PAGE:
The Science & Technology Thread

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Re: The Science & Technology Thread

Postby Buc2 » Fri Aug 11, 2017 3:18 pm

NASA's Curiosity Sends 'Most Clearly Visible Images' Of Clouds Above Mars
Clouds moving in the martian sky have been observed previously by Curiosity and other missions on the surface of Mars, including NASA's Phoenix Mars Lander in the martian arctic nine years ago.
World | Press Trust of India | Updated: August 11, 2017 17:34 IST

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WASHINGTON: NASA's Mars Curiosity rover has captured its most clearly visible images of wispy, early-season clouds on the red planet which resemble the Earth's ice-crystal cirrus clouds.

Clouds moving in the martian sky have been observed previously by Curiosity and other missions on the surface of Mars, including NASA's Phoenix Mars Lander in the martian arctic nine years ago.

The clouds in the new images are the most clearly visible so far from Curiosity, which landed five years ago this month about five degrees south of Mars' equator, NASA said.

Researchers used Curiosity's Navigation Camera (Navcam) to take two sets of eight images of the sky on an early martian morning last month.

More, including a video loop of the clouds here: http://www.ndtv.com/world-news/nasas-cu ... rs-1736591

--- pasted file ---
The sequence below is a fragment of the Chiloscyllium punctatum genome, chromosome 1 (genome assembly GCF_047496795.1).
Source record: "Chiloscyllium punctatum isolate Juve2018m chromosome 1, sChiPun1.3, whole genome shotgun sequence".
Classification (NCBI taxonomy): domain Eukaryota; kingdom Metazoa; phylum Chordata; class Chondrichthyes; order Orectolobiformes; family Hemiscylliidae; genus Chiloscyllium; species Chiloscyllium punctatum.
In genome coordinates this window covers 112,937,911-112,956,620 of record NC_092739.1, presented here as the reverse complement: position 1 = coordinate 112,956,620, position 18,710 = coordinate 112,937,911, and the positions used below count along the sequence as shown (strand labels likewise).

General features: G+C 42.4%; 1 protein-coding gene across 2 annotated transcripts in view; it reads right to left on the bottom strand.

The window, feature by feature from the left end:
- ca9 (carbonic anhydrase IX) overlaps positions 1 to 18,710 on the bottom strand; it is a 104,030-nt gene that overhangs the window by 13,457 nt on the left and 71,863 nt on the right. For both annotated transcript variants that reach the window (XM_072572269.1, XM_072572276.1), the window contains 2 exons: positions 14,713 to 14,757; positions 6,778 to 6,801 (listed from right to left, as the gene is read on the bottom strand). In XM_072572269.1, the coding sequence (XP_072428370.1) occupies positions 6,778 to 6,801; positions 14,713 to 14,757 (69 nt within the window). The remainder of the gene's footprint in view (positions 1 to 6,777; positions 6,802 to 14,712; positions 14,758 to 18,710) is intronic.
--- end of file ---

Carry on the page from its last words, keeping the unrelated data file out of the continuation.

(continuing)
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Re: The Science & Technology Thread

Postby Buc2 » Fri Aug 11, 2017 3:23 pm

An 'absolutely phenomenal' discovery hints 4 Earth-size planets may orbit the closest sun to our own
Dave Mosher 6h 7,387

* Astronomers have detected what may be four roughly Earth-size planets orbiting Tau Ceti, the nearest sun-like star.

* Two of the worlds appear to orbit within Tau Ceti's habitable zone, though a cloud of debris and asteroids may pose a threat to any life on them.

* If the result is confirmed, independent astronomers say it would be "astonishing.

* Astronomers may have just hit a crucial milestone in the search for other Earth-like planets. Scientists from the University of Hertfordshire and University of California, Santa Cruz announced they've discovered four planets orbiting a nearby, sun-like star — two of which may be habitable.

Researchers have turned up thousands of planet candidates in recent years, about 10 of which may be small, rocky, and habitable like the Earth. You'd think most of these worlds would orbit suns like ours, but that's not the case, since such stars are so big and bright that they easily drown out the faint signals of tiny planets.

That's why the new discovery of four roughly Earth-size worlds — some 12 light-years away from our solar system — is all the more exciting.

"If true this discovery is absolutely phenomenal — that one of our nearest neighboring sun-like stars might have rocky worlds," Sara Seager, a planetary scientist at MIT who wasn't involved in the research, told Business Insider in an email.

Worlds in the closest sun-like solar system

The suspected planets all orbit Tau Ceti, a star located 11.9 light-years away from us, according to a forthcoming study in The Astrophysical Journal. (You can read a pre-print version of the paper on arXiv.)

The star is about three-quarters the mass of the sun, but its brightness and color are very sun-like. It's the closest sun-like star to Earth.

The planets' sizes aren't known yet, but they're estimated to have about 1.7 times the Earth's mass. That would make them the smallest planets ever detected around a distant sun-like star, according to a press release emailed by the University of Hertfordshire.